- Braves 4-Phillies 3:
It's not the tools, it's the carpenter.
I don't know who said that first, but I remember that noted philosopher/agitator Charles Barkley saying it in an interview.
Obviously, you can't squeeze water out of a rock; there has to be some potential there to start with in order to maximize it; but intelligence; calmness under fire; and a flair for the dramatic certainly help in the growth process or fulfilling massive ability.
I saw such a thing last night with the Braves exciting rookie Jason Heyward.
After all the worshipful accolades in the spring (he was ridiculously compared to Hank Aaron; Willie Mays; Mickey Mantle; etc.) and the homer in his first big league at bat, Heyward was living up to the hype. As the first month of the season has moved along, Heyward's handled with aplomb the pressure that came with such risky and stupid allusions to his future greatness. At 20-years-old and playing in his home state while dealing with that pressure has shown a maturity that will carry him through even when he struggles.
Because of his talent, Heyward would've been at least serviceable in his rookie year; but it's the intestinal fortitude that is going to vault him to superstar status. Baseball sense is hard to teach and Heyward has it.
In last night's come-from-behind win for the Braves, Heyward did more than hit a game-tying homer in the bottom of the ninth inning, he saw the situation and adjusted his game to account for it.
After Troy Glaus's 2 out, 2-run homer off of Phillies closer Ryan Madson cut the deficit to 3-2, Heyward stepped in and appeared to be trying to hit a game-tying homer. Most hitters, when the try to hit a homer only manage to strike out; pop up or ground out meekly. Heyward, down a strike, seemed to consciously use his long reach to fully extend and get the barrel of the bat on Madson's outside fastball to whip it over the right-center field wall to tie the game.
The clip is available here although you'll have to pause it at around 20 seconds and endure the irritating, over-the-top ESPN voice-over to see exactly what Heyward did.
To have that presence of mind; the ability to accomplish his goal; and do it under that stress amid all the craziness that has surrounded the start of his big league career are attributes that can't be taught; can't be prepared for; and it takes a mentally tough and physically capable player to respond as Heyward did.
The Braves clearly didn't learn their lessons from the way they overhyped Jeff Francoeur and subsequently blamed and dumped him for his shortcomings. Heyward----with far more natural ability than Francoeur----is looking like the real deal.
As for Madson and the Phillies, what can you do? He's not the guy I'd want as my closer for a team with championship aspirations, which is again going to leave the Phillies placing the pot of gold on the mentally fragile and physically questionable Brad Lidge. In the regular season, if they're forced to use Madson, he'll convert most of his save chances with a game like last night sprinkled in.
When manager Charlie Manuel called on Jose Contreras in the tenth, I'm sure everyone in the ballpark----including the Phillies----had a feeling as to what was going to happen, and did as Nate McLouth homered to win it.
Contreras has pitched well up to last night----dominant in fact----but you can't put him in a game-losing situation because he simply cannot handle it mentally.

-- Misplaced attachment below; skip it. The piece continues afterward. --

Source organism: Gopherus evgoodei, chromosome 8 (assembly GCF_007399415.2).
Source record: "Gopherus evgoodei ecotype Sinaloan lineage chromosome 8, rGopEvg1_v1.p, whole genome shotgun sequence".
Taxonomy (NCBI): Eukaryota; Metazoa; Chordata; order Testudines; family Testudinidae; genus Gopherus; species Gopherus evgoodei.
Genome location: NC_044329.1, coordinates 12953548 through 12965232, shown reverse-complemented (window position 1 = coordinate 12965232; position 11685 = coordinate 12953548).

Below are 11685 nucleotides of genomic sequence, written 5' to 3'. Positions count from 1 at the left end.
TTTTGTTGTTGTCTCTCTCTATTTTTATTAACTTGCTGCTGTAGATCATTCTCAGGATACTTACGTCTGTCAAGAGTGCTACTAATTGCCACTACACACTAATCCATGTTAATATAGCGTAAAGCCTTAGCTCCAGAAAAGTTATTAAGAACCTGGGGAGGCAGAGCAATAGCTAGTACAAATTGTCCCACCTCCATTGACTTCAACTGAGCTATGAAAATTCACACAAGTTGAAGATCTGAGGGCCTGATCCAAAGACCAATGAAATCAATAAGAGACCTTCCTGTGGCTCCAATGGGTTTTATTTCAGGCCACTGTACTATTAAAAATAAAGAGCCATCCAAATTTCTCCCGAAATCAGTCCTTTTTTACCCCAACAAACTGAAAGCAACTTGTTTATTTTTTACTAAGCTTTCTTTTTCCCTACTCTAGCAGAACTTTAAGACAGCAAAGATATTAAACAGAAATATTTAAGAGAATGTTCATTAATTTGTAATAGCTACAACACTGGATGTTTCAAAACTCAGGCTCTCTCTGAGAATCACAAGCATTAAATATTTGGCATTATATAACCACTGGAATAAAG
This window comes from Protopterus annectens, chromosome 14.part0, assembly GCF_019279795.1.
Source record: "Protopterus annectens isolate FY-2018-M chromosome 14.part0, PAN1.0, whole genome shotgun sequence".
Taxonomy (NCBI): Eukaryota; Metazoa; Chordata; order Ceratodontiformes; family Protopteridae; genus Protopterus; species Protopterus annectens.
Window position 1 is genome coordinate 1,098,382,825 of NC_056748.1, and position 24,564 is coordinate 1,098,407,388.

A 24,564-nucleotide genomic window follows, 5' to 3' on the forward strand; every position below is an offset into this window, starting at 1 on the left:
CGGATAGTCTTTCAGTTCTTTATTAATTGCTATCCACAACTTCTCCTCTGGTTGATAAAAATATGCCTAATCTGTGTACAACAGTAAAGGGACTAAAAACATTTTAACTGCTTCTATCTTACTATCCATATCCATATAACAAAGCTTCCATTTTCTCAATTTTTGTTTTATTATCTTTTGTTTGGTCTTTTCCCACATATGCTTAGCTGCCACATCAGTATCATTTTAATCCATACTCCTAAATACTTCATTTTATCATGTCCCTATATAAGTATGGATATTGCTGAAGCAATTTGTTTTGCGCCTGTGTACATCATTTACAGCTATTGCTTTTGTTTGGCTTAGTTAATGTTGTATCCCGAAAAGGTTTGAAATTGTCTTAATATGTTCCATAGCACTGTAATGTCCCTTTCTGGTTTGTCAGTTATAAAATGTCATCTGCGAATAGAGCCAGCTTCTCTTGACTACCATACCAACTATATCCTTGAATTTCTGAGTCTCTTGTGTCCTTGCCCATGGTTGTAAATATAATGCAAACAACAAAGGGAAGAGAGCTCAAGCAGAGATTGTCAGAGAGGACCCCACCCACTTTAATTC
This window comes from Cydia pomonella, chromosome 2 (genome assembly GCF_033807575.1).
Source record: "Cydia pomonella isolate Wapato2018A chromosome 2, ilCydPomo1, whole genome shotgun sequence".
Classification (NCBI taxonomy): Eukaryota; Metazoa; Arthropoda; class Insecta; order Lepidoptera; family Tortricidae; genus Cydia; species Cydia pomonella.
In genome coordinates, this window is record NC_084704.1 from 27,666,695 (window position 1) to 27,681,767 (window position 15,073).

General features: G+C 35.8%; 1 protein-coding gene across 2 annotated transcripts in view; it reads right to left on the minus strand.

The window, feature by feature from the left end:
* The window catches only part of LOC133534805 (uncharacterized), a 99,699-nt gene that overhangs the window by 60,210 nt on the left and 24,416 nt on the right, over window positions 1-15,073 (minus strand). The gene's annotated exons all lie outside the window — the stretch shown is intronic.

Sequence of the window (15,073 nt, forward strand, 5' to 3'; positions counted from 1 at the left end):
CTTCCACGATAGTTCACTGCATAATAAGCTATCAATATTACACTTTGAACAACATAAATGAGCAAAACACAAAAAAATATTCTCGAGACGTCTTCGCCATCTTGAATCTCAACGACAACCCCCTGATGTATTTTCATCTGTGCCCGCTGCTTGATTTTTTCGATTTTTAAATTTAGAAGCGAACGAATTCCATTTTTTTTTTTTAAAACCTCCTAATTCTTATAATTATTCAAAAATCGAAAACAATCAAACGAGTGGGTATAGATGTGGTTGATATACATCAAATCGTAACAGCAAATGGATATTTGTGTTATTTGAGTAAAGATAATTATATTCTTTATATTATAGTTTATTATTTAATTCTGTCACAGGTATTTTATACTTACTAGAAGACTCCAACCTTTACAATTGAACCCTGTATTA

Using Contreras in the fifth and sixth innings? Okay.
Using him in the tenth inning? Not okay.
- Mets 4-Cubs 0:
Are the Cubs this bad?
Few managers----Tony La Russa; Joe Torre; Mike Scioscia----would be absolved of blame and safe given the way the Cubs have played over the past year. Cubs manager Lou Piniella is another such manager.
If it was any pedestrian manager without Piniella's personality and resume, there would be a "manager watch" going on on the North Side of Chicago.
Instead, it's only a matter of time before there's a "GM watch" with Jim Hendry in the cross-hairs.
The Cubs don't just look bad, they look like they've accepted their fate and are waiting for the inevitable end with a full-scale housecleaning. It only makes sense with a new ownership in place and the window clearly closed for this veteran group.
I've said it before, the Cubs blew their chance in 2008 for one reason and one reason only: Piniella made a huge mistake in starting Ryan Dempster in game one of the NLDS. The Dodgers rocked Dempster; it set the tone for the whole series; and the fiery and unflappable Ted Lilly never got into a game in the series because the Cubs got swept before they knew what hit them.
Now things are crumbling. They have unmovable contracts like Alfonso Soriano and Carlos Zambrano; and are going to need to be aggressive in clearing the likes of Derrek Lee, Dempster, Lilly (when and if he's healthy), and Aramis Ramirez.
Will the new owners----the Ricketts family----let Hendry be the one to make such important calls with implications that could extend for years?
It's early; but it's not the talent on the Cubs roster that's the issue----they have plenty; it's the overwhelming attitude surrounding them. When they fall behind, they bail. This is one of the reasons they shouldn't have traded Mark DeRosa last year because he was one of the players who functioned as a conduit from Piniella to the rest of the team. Now, there's Lee and few others to serve that purpose.
This could get bad. Fast.
With the Mets, an interesting dilemma would've been presented to manager Jerry Manuel had Mike Pelfrey held his no-hitter into the late innings.
What would Manuel have done?
This is one of those cases in which it would've been right to yank his pitcher in the middle of a no-hitter.